At the entrance of a former American Legion building on Main Street in small-town Easton, the glimmer of a contemporary dining scene can be spotted.
The glow of a new wall-mounted jukebox shines from the doorway, as does a flat-screen TV positioned above one side of a bar, ever offering the inevitable sports highlights of the day.
The lights are bright, and the walls, repainted from a darker tint of several years ago, are almost brighter. The kitchen, hidden from view but just as vital a part of the reworked building, awaits orders from an audience hungry for the return of a rural supper spot.
Anne Giese, above, stands in front of Club 569, a newly remodeled rendition of what once was deemed The Club in downtown Easton. The restauraunt, which
originated as an American Legion post in the 1970s, is now open on Main Street with old-fashioned furniture and brand-new ownership.
Welcome to Club 569.
The latest rendition of what began as the headquarters for Minnesota's American Legion Post 569 in the early 1970s, the restaurant officially opened its doors on March 10, with an unofficial opening celebration slated for St. Patrick's Day a week later.
And in more ways than one, it offers Easton a chance not only to rekindle memories of old but embrace a step in a new direction all while enjoying a few drinks and some homestyle cooking.
For starters, Club 569 is owned by Wells' Anne Giese, who is no stranger to the Main Street pub.
"When it used to be the Legion supper club," says Giese, "we'd come here every weekend when I was younger, because my dad was the commander at one time."
After the Legion left the building in the 1980s and the hometown couple of Norm and Sandy Berkland turned the gathering space into a downtown restaurant called The Club, Giese still frequented the venue.
It had her heart so long, in fact, that after The Club's short-lived stint as an upscale Italian eatery decades later from 2014-2015, she made an offer to purchase the restaurant. Since the business was in foreclosure at the time, however, that offer was turned down.
Retired from Kato Insurance Agency with a history of bartending experience, Giese recalls, in December 2016, still talking over plans of a Club takeover with her husband, Paul. By that point, nearly a year had passed since Giese's offer was rejected.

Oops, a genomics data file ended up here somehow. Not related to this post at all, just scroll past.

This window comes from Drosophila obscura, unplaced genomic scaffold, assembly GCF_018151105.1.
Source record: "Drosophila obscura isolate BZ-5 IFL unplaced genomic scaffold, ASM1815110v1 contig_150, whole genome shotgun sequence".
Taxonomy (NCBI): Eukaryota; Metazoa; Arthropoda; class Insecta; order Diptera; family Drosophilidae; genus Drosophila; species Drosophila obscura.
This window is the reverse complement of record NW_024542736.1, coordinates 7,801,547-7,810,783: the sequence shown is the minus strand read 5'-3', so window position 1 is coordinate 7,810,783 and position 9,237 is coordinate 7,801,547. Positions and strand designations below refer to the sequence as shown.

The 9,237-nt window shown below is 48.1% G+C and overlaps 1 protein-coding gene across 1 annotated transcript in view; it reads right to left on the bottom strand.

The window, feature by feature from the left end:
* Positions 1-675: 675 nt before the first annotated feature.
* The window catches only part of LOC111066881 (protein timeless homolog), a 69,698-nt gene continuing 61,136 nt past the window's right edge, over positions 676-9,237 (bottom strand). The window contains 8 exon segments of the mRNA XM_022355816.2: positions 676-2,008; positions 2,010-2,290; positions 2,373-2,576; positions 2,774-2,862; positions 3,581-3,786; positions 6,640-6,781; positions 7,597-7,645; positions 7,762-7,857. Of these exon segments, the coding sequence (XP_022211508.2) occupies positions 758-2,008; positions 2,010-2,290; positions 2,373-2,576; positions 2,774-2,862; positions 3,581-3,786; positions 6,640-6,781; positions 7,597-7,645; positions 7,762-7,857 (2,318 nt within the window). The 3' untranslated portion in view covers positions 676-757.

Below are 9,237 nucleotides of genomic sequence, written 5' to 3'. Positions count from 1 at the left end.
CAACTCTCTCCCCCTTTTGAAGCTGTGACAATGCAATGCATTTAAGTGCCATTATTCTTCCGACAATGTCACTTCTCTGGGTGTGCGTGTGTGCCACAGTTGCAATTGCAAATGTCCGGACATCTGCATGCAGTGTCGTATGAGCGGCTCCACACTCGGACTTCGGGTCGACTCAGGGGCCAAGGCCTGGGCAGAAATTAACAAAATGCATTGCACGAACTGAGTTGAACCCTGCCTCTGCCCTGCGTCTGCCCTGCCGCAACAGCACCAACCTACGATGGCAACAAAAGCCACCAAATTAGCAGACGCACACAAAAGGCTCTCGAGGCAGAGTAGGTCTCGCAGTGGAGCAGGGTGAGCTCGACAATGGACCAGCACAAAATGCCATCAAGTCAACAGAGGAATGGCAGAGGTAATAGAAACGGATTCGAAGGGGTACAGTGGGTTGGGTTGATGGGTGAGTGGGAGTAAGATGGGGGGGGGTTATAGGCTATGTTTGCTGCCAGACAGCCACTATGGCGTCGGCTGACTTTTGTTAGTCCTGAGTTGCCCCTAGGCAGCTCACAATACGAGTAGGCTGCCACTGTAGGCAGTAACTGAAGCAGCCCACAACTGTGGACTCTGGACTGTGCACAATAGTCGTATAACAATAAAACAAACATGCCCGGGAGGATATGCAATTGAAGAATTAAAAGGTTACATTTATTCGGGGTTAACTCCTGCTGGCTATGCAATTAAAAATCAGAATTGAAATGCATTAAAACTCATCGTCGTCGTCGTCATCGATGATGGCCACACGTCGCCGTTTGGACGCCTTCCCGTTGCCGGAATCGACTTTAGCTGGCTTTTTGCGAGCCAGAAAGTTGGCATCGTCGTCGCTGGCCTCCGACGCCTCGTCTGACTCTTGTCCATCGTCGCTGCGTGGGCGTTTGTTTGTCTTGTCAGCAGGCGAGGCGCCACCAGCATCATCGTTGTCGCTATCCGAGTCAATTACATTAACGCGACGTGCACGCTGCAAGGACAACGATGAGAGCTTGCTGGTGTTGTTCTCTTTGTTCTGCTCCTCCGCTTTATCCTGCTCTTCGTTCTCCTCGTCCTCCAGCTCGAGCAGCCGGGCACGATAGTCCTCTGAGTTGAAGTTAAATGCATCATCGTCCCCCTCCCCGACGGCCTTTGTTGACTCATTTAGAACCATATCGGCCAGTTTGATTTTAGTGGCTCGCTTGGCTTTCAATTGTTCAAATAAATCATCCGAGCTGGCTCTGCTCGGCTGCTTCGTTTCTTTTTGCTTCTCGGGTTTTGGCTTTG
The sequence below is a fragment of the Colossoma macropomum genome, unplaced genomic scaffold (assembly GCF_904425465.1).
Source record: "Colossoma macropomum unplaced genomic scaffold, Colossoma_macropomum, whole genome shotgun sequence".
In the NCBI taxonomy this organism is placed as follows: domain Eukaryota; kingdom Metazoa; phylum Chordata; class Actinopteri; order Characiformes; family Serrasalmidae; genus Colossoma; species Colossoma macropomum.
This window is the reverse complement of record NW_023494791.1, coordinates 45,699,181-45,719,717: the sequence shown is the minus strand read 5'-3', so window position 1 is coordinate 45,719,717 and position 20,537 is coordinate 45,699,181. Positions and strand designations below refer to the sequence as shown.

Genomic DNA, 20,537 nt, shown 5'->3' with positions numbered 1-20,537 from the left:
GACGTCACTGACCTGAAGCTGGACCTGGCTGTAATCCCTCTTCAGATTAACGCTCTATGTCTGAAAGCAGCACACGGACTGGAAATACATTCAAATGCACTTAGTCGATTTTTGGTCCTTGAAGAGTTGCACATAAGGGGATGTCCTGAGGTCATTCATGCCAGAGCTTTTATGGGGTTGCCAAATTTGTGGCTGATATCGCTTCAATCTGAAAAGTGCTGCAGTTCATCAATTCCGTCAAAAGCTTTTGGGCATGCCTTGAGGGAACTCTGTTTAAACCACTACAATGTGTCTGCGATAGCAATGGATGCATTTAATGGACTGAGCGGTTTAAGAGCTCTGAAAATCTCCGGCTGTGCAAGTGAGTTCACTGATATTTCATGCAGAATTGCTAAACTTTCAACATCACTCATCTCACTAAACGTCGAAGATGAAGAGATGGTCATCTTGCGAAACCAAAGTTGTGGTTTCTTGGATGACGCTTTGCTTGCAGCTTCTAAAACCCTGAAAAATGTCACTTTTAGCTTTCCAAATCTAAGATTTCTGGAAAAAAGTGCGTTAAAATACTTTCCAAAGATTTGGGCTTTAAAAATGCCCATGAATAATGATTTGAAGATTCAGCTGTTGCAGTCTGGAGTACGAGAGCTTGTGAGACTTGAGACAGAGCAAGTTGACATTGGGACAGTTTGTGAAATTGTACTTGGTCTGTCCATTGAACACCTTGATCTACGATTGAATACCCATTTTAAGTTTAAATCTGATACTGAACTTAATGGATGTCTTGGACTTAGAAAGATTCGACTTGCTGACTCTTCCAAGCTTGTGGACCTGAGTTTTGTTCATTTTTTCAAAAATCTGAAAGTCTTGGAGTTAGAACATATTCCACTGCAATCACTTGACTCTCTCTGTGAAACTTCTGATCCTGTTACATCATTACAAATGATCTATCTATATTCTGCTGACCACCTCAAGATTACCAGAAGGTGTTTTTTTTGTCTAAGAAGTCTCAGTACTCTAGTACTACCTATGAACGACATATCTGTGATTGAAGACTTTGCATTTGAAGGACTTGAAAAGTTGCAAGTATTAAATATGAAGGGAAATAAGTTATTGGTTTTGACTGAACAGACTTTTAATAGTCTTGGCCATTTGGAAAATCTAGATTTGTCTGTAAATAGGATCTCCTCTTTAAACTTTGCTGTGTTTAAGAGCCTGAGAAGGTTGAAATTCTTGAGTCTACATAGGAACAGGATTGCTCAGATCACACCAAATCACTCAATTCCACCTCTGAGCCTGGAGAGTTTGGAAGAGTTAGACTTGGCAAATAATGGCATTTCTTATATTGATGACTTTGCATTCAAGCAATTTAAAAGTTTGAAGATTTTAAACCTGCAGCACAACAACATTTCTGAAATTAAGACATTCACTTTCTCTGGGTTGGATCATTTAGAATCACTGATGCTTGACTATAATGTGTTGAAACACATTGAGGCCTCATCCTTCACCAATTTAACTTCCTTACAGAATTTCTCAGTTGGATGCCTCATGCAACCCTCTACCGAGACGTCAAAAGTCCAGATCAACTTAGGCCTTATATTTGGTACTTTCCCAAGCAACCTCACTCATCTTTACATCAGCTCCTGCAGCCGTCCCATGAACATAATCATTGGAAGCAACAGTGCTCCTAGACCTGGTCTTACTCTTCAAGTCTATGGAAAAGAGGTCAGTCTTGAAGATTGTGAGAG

But the push for a Club revival was not over.
"We had to sit on it for a year," she says, "and my husband said, 'Are we going to do this or aren't we?'"
The two opted to try again, and in January 2017, their second offer was accepted. Finally, after a Feb. 10 closing, Giese was given the keys to what she long considered an icon of Easton dining, perhaps in part because The Club had long been the sole icon of Easton dining.
Now, rebranded as Club 569 in honor of both the Berklands' longtime hotspot and the Legion Post that kicked off the building's life years ago, Giese's Main Street space is open for business. And its new name and owner are not the only symbols of a restaurant rebuilt on both old-fashioned and new-school concepts.
Giese's daughter, Mandy, who previously bartended in Minnesota Lake and Mankato, will manage the pub, which seats 186. But not much else needed to be added to the actual building.
"This place came with everything down to the bar glasses," Giese says.
Hence the stark and uniquely attractive, Giese suggests contrast between certain parts of the different rooms in Club 569.
Upon entry, a bar, complete with two-sided seating and accompanying wall TVs, is front and center alongside the new jukebox, a redone bar floor and all-new ceilings. But just around the corner, where the building's signature dining room lies, tables and 1970s-style chairs with a near-mustard-yellow tint surround a gas fireplace. On the other side of that room's wall is mounted a winding, carpeted sofa a relic, Giese says, that has been the site of generations worth of kids' naps and footsteps.
From there, original carpet from the '70s can be seen behind the bar in the adjoining room, as can a casette-tape intercom system attached to the wall, once used over loudspeakers throughout the building.
"We want to keep the old-fashioned look," says Giese. "But we've done a lot of work to fix things up, too."
That explains, she adds, why Club 569 will not fully open its kitchen until mid-April, when upgrades there are expected to be complete. Until then, pizzas will be served and the bar will be open Tuesdays through Saturdays starting at 2 p.m.
But even before an anticipated May grand opening and the return of a full menu, which figures to feature standard burgers and appetizers as well as a weekend arsenal of steaks, pork chops and more, Giese says she and the town are already excited to have the restaurant up and running.
"This little town turns from about 150 people to 300 people on St. Patrick's Day," she says, noting Club 569's holiday plans. "And this is a super community, so we just want to bring that (small-town restaurant) back to them."
There was a time, Giese remembers, when her newly owned building was virtually the talk of the town. When everyone from her own family to the congregation at the nearby Our Lady of Mount Carmel church flooded the tables, justifying the place as, well, a club.
In a way, as it regains its footing in town, it still is.
"Before we opened, there were people stopping at the stop signs longer just to look and see what we were doing," she says. "When we were fixing things up in here, we'd leave the doors unlocked, and people would come in and see what's going on."
Now, they can come in for good.
And if Giese's hopes hold true, they can leave with a little slice of everything.